Charity tax row: We will stick with policy, says Danny Alexander
The government will stick to its controversial plan to cap tax relief on charitable donations, the chief secretary to the Treasury has said.
Danny Alexander told the BBC there were "very good reasons" for the cap - to ensure the very wealthy were paying a slice of their income to the exchequer.
Charities say the cap will hit big donations and have urged a rethink.
Some Tory MPs and Vince Cable have concerns while Labour has accused the government of "incompetence".
Under current rules higher rate taxpayers can donate unlimited amounts of money to charity, and offset it against their tax bill to effectively bring the amount of tax they pay down, sometimes to zero.
Although they are not benefiting financially, they choose where their money is spent - unlike most taxpayers, whose cash goes to the government.
Last month Chancellor George Osborne said that, from 2013, previously uncapped tax reliefs - including those on charitable donations - would be capped at £50,000 or 25% of a person's income, whichever was higher, citing the US presumption "that all taxpayers should contribute to government costs".
Mr Alexander told BBC Radio 4's PM programme that the coalition was having to take difficult decisions to deal with the "enormous economic problems we inherited from the previous government", which were bound to prove controversial.
Asked if there would be a climbdown on tax relief on donations, he said: "We have put in place a cap on unlimited reliefs, we have done so for the very good reason that everyone should pay a decent proportion of their income in tax and that is a policy that we are going to stick to."
But he said the government would work with charities and philanthropists "to ensure the removal of the tax relief does not have a significant impact on charities which depend on large donations".
He added that he did not see philanthropists as "tax avoiders" and argued that most did not give money on the basis of tax relief.
Charities have been annoyed by suggestions that charitable giving is a loophole being exploited by tax avoiders - and point out that wealthy benefactors give away far more than they ever get back in tax relief.
Philanthropist Marcelle Speller, who set up the website localgiving.com, told the BBC she had put £2m into the project adding: "I think it's rather galling to feel that the last four years and that money has now been seen as a tax dodge."
The chair of Arts Council England, Dame Liz Forgan, said: "We think at least £80m worth of regular donations to some of our largest organisations could well be at risk."
Business Secretary Vince Cable's spokesman told the BBC that the Lib Dem cabinet minister "fully supports the need to clamp down on abusive tax avoidance but this should be separated from genuine charitable giving". Mr Cable was "sympathetic" to concerns raised by universities - his department has responsibility for higher education.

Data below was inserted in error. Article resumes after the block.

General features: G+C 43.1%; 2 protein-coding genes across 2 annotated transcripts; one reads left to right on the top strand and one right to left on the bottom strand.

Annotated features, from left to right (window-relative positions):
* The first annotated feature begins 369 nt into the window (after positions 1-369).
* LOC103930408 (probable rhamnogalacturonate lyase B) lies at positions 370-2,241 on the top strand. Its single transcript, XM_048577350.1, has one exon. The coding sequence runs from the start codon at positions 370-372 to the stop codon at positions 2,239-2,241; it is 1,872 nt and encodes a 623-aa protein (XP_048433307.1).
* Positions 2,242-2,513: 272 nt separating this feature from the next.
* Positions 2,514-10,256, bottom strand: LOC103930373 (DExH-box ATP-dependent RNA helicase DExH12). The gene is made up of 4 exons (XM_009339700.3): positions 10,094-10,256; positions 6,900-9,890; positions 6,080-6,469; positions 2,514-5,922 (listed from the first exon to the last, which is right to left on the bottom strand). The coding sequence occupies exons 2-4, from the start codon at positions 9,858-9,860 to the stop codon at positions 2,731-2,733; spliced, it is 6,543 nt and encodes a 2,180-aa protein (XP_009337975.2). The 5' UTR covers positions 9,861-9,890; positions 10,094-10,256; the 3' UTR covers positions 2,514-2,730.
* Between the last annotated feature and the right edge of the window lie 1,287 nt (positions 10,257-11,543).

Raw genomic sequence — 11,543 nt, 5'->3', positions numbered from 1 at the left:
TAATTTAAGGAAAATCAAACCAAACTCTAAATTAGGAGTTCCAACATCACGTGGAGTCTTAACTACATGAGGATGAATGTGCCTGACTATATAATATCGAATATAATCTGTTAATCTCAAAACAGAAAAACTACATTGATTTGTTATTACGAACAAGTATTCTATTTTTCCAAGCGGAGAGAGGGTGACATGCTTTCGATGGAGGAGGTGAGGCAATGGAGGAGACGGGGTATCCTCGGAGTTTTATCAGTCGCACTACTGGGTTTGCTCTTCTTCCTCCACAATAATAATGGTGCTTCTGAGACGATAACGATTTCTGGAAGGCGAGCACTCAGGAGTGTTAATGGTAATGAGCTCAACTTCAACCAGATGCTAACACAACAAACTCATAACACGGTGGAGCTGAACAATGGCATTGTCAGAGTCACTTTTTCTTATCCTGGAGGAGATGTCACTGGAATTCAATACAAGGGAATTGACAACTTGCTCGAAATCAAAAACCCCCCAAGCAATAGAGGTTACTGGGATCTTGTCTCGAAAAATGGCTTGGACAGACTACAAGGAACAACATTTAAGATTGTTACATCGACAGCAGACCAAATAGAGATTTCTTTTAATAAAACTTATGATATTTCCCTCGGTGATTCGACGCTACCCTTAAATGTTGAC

Nicola Dandridge, chief executive of Universities UK, said universities raised £560m from "philanthropic gifts" in the last year, which went towards bursaries, scholarships, facilities and research. They were the "preferred cause" of big donors, so expected to be hard hit, she said.
BBC political correspondent Ben Wright said ministers at the Department for Culture, Media and Sport were also understood to be lobbying the Treasury to amend the policy, by raising the cap or better targeting obvious cases of abuse.
Labour leader Ed Miliband said the plans marked a "new level of incompetence": "Only this government could be so out of touch, so failing to meet 'we're all in it together', that they cut taxes for all the most affluent people in our society, the top 1%, except for those who do the right thing, except for those who want to give money for charity."
A series of Conservative MPs have also questioned the policy. Backbencher Zac Goldsmith, a multi-millionaire environmentalist, wrote on the Twitter website: "The plans have to be amended. They make no sense and will massively harm charities."
Conor Burns, a ministerial aide to Northern Ireland Secretary Owen Paterson, told the Evening Standard the government should do "a very quick review and retreat on this" while Mark Pritchard, secretary of the influential backbench 1922 Committee, and Lord Hodgson, the Conservative peer reviewing the Charities Act for the government have also raised concerns.
But in a column for the Times, former Barnardo's chief executive Martin Narey - now the government's adviser on adoption - said it was "dubious to argue that the proposed tax changes will stifle philanthrophy" as charitable giving by the wealthy was much higher in the US, where it is subject to a cap.